If a liquidator is appointed, the company assets will be frozen – and sold off so as ot pay the liquidator’s fees and to return anything left over to the creditors.

Do I need a lawyer?

The liquidator or administrator does not act for the directors and is independent. They must report their findings to ASIC and if ASIC or the liquidator considers there to be breaches of the law the matter can be referred to ASIC for further investigation.

More commonly, there are director (or other related party) loans from the company and it is usual for the liquidator to pursue these things. They can commence proceedings against the directors. We are experienced in dealing with these types of claims. We do not recommend that you try to deal with these matters without legal advice.

The directors should be careful with all their correspondence with the liquidator other regulatory bodies and ensure that their responses to correspondence are correct and carefully worded.

Legal advice should promptly be obtained if:

  • you are in financial difficulty and are concerned about insolvency; or
  • you are in dispute arises with a liquidator or administrator then you should seek legal advice. There is potential for fines and penalties both civil and criminal.

Furthermore, if obtained at the right time legal advice is also considered an ingredient for being able to rely on the safe harbour provisions,  offering directors protection against trading whilst insolvent charges and potential personal legal proceedings in the event that a liquidator is ultimately liquidated.

Common challenges associated with company insolvency

Issues often arise and here are some common problems that occur we can assist with:

  • Disputes with the liquidator
  • Production of Documents and Records (that may be overreaching the scope of the liquidation)
  • Dispute with ASIC
  • Allegations of Phoenixing
  • Removing a Liquidator
  • Examinations
  • Allegations of Breach of Directors Duties
  • Proof of debt Issues

Our insolvency lawyers are well-experienced and we also take a commercial approach to how we practice law. Our practitioners have the ability to negotiate difficult and complex insolvency related matters.

See our main insolvency page for all of the areas in which we provide advice and also for answers to various frequently asked questions.

 

FAQ’s

What are the “Safe Harbour provisions” for directors of companies that may be insolvent?

The aim of the safe harbour provisions is to increase the options directors have to trade the insolvent company out of financial difficulties with incurring personal liability for debts for that time.

The laws are designed to try and deliver better outcomes for the company than what putting the company directly into administration or liquidation can.

“directors will only be liable for debts incurred while the company was insolvent where it can be shown that they were not developing or taking a course of action that at the time was reasonably likely to lead to a better outcome for the company than proceeding to immediate administration or liquidation.”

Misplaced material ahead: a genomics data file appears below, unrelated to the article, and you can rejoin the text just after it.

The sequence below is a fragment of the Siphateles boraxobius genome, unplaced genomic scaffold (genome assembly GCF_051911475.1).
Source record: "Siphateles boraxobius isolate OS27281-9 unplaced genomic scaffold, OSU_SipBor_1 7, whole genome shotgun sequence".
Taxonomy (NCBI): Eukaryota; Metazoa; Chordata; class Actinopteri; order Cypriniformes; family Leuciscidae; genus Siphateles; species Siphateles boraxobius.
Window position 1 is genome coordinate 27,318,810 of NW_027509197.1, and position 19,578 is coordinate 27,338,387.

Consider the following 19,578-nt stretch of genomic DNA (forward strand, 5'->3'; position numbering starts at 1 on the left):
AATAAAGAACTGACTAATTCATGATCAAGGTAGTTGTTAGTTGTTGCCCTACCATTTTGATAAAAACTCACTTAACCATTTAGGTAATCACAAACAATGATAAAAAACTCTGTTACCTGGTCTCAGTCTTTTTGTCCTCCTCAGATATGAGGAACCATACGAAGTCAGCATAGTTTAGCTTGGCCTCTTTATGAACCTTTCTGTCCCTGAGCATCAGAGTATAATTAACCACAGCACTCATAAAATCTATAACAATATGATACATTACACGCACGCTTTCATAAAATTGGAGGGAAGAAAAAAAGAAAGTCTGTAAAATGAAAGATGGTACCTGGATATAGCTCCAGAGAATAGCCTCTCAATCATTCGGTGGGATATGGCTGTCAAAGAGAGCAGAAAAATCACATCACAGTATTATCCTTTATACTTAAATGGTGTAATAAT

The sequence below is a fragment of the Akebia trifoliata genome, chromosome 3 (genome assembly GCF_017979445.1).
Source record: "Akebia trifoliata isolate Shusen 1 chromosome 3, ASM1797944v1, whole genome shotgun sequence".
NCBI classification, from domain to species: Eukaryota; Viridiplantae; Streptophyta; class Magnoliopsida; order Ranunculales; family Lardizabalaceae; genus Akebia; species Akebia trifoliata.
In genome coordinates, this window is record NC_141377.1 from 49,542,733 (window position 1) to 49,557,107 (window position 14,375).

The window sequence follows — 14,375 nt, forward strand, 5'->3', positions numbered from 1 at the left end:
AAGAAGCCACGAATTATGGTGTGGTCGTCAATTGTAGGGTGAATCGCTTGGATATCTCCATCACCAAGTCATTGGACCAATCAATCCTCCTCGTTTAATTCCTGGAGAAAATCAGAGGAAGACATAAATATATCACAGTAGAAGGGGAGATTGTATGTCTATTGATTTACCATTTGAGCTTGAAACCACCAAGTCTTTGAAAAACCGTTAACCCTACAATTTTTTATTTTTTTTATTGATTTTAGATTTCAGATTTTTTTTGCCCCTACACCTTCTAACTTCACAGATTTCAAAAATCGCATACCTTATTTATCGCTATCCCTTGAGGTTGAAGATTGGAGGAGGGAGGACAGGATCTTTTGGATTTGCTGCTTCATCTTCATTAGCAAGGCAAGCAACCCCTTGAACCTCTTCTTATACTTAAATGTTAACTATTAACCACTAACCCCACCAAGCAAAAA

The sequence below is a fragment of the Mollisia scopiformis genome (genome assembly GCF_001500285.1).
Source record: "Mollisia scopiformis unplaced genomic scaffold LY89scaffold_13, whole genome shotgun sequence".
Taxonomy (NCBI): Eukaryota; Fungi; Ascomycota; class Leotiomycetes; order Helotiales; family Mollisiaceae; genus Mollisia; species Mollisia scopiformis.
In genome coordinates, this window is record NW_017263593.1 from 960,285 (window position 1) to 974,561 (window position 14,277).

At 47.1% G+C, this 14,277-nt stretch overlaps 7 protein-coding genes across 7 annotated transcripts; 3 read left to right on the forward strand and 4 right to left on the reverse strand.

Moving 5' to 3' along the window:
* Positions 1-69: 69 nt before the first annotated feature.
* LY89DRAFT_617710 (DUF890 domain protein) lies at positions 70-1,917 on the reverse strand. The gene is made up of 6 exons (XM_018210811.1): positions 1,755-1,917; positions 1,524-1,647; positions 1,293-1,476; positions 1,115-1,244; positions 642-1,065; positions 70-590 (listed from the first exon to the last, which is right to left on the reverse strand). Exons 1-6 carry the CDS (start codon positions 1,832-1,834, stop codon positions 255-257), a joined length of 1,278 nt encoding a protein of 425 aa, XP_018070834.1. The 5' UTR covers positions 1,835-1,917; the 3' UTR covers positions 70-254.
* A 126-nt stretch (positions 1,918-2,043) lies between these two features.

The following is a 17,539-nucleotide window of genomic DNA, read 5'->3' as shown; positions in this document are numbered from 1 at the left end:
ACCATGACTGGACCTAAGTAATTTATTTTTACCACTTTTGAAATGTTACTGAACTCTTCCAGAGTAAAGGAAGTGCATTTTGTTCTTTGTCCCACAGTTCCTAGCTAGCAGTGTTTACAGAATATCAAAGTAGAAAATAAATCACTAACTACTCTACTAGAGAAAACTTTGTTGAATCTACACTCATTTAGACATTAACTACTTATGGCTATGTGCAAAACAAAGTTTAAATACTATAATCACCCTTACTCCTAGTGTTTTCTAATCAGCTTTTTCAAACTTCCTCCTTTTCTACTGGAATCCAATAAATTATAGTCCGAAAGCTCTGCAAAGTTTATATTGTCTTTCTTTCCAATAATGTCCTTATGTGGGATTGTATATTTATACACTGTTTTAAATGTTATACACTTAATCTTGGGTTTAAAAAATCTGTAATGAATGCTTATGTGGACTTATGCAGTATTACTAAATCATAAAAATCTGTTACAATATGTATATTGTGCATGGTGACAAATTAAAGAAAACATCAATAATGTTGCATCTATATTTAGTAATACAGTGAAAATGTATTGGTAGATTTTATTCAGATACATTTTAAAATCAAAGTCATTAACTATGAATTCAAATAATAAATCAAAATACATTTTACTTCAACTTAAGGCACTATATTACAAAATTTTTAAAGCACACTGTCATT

This allows directors other options rather than appointing an administrator or liquidator such as engaging other turnaround or restructuring professionals (such as lawyers and accountants) or allows time for angel investors and such providers to assist the company’s financial turnaround.

This provision has many criteria and time frames apply, some of the steps that a director must take are:

  • keep themselves informed of their company’s financial position;
  • prevent misconduct by officers and employees of the company;
  • Ensure the company has maintained appropriate financial records;
  • obtained appropriate advice from an appropriately qualified adviser; and
  • been taking appropriate steps to develop or implement a plan to restructure the company to improve its financial position.

Safe Harbour is not a guaranteed protection and it can be deemed not to have existed if the company is later put into administration or liquidation and the director does not provide the administrator or liquidator information that they have requested. They must also continue with providing employees their benefits.

If you are considering whether the turnaround or safe harbour applies to you and will provide adequate protection contact our company insolvency lawyers to discuss your matter.

You must ensure that you are compliant with the provisions and have sought the proper advice in order to avoid personal liability so obtaining legal advice will ensure that you are properly protected.

If you need legal advice, PCL Lawyers in Melbourne can advise you in relation to your legal rights and obligations as a company director and that of any guarantors. We will provide sound, down to earth legal advice for your company’s options.

Contact us today on 1300 907 335 or otherwise please compete the enquiry form and we will call you promptly.